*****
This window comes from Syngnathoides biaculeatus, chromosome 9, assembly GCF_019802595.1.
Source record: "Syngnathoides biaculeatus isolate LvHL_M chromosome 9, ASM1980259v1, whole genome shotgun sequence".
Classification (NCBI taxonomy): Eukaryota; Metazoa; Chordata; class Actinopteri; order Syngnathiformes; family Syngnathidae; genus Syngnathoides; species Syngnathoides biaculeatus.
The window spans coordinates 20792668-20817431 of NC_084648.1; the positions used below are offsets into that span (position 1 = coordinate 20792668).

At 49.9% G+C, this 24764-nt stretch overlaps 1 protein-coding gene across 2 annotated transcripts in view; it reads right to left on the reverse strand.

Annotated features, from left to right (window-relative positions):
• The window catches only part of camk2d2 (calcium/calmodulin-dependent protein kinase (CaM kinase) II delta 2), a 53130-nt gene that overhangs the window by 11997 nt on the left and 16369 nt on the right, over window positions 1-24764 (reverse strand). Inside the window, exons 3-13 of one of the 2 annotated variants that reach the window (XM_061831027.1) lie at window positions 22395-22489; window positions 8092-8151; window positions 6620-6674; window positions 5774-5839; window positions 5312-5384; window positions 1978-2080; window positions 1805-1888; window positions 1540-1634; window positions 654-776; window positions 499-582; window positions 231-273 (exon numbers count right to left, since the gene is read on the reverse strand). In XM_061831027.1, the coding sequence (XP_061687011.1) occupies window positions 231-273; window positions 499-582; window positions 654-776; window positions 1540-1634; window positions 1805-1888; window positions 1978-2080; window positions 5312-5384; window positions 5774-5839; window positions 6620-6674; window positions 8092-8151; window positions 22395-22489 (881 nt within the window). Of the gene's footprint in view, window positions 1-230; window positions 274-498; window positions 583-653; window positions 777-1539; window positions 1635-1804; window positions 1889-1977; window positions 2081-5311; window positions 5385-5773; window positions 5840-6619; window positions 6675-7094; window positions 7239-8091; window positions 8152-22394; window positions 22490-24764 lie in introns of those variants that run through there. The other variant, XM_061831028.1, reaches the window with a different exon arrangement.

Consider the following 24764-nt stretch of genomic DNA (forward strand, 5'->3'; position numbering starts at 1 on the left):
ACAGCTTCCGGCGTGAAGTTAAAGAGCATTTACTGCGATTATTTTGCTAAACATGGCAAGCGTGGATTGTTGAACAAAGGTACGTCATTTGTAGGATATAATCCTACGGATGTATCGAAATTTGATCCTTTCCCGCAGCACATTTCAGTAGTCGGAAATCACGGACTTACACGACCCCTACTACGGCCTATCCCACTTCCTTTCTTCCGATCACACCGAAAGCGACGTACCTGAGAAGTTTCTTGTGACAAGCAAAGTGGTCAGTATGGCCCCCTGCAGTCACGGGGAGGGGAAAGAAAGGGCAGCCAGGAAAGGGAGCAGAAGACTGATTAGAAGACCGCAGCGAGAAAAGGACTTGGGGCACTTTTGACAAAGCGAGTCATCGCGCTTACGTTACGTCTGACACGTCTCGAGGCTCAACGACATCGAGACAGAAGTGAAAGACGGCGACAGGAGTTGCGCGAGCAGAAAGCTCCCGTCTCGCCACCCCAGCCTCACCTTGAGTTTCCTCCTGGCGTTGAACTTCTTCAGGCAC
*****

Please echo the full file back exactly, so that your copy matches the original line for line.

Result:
This window comes from Syngnathoides biaculeatus, chromosome 9, assembly GCF_019802595.1.
Source record: "Syngnathoides biaculeatus isolate LvHL_M chromosome 9, ASM1980259v1, whole genome shotgun sequence".
Classification (NCBI taxonomy): Eukaryota; Metazoa; Chordata; class Actinopteri; order Syngnathiformes; family Syngnathidae; genus Syngnathoides; species Syngnathoides biaculeatus.
The window spans coordinates 20792668-20817431 of NC_084648.1; the positions used below are offsets into that span (position 1 = coordinate 20792668).

At 49.9% G+C, this 24764-nt stretch overlaps 1 protein-coding gene across 2 annotated transcripts in view; it reads right to left on the reverse strand.

Annotated features, from left to right (window-relative positions):
• The window catches only part of camk2d2 (calcium/calmodulin-dependent protein kinase (CaM kinase) II delta 2), a 53130-nt gene that overhangs the window by 11997 nt on the left and 16369 nt on the right, over window positions 1-24764 (reverse strand). Inside the window, exons 3-13 of one of the 2 annotated variants that reach the window (XM_061831027.1) lie at window positions 22395-22489; window positions 8092-8151; window positions 6620-6674; window positions 5774-5839; window positions 5312-5384; window positions 1978-2080; window positions 1805-1888; window positions 1540-1634; window positions 654-776; window positions 499-582; window positions 231-273 (exon numbers count right to left, since the gene is read on the reverse strand). In XM_061831027.1, the coding sequence (XP_061687011.1) occupies window positions 231-273; window positions 499-582; window positions 654-776; window positions 1540-1634; window positions 1805-1888; window positions 1978-2080; window positions 5312-5384; window positions 5774-5839; window positions 6620-6674; window positions 8092-8151; window positions 22395-22489 (881 nt within the window). Of the gene's footprint in view, window positions 1-230; window positions 274-498; window positions 583-653; window positions 777-1539; window positions 1635-1804; window positions 1889-1977; window positions 2081-5311; window positions 5385-5773; window positions 5840-6619; window positions 6675-7094; window positions 7239-8091; window positions 8152-22394; window positions 22490-24764 lie in introns of those variants that run through there. The other variant, XM_061831028.1, reaches the window with a different exon arrangement.

Consider the following 24764-nt stretch of genomic DNA (forward strand, 5'->3'; position numbering starts at 1 on the left):
ACAGCTTCCGGCGTGAAGTTAAAGAGCATTTACTGCGATTATTTTGCTAAACATGGCAAGCGTGGATTGTTGAACAAAGGTACGTCATTTGTAGGATATAATCCTACGGATGTATCGAAATTTGATCCTTTCCCGCAGCACATTTCAGTAGTCGGAAATCACGGACTTACACGACCCCTACTACGGCCTATCCCACTTCCTTTCTTCCGATCACACCGAAAGCGACGTACCTGAGAAGTTTCTTGTGACAAGCAAAGTGGTCAGTATGGCCCCCTGCAGTCACGGGGAGGGGAAAGAAAGGGCAGCCAGGAAAGGGAGCAGAAGACTGATTAGAAGACCGCAGCGAGAAAAGGACTTGGGGCACTTTTGACAAAGCGAGTCATCGCGCTTACGTTACGTCTGACACGTCTCGAGGCTCAACGACATCGAGACAGAAGTGAAAGACGGCGACAGGAGTTGCGCGAGCAGAAAGCTCCCGTCTCGCCACCCCAGCCTCACCTTGAGTTTCCTCCTGGCGTTGAACTTCTTCAGGCAC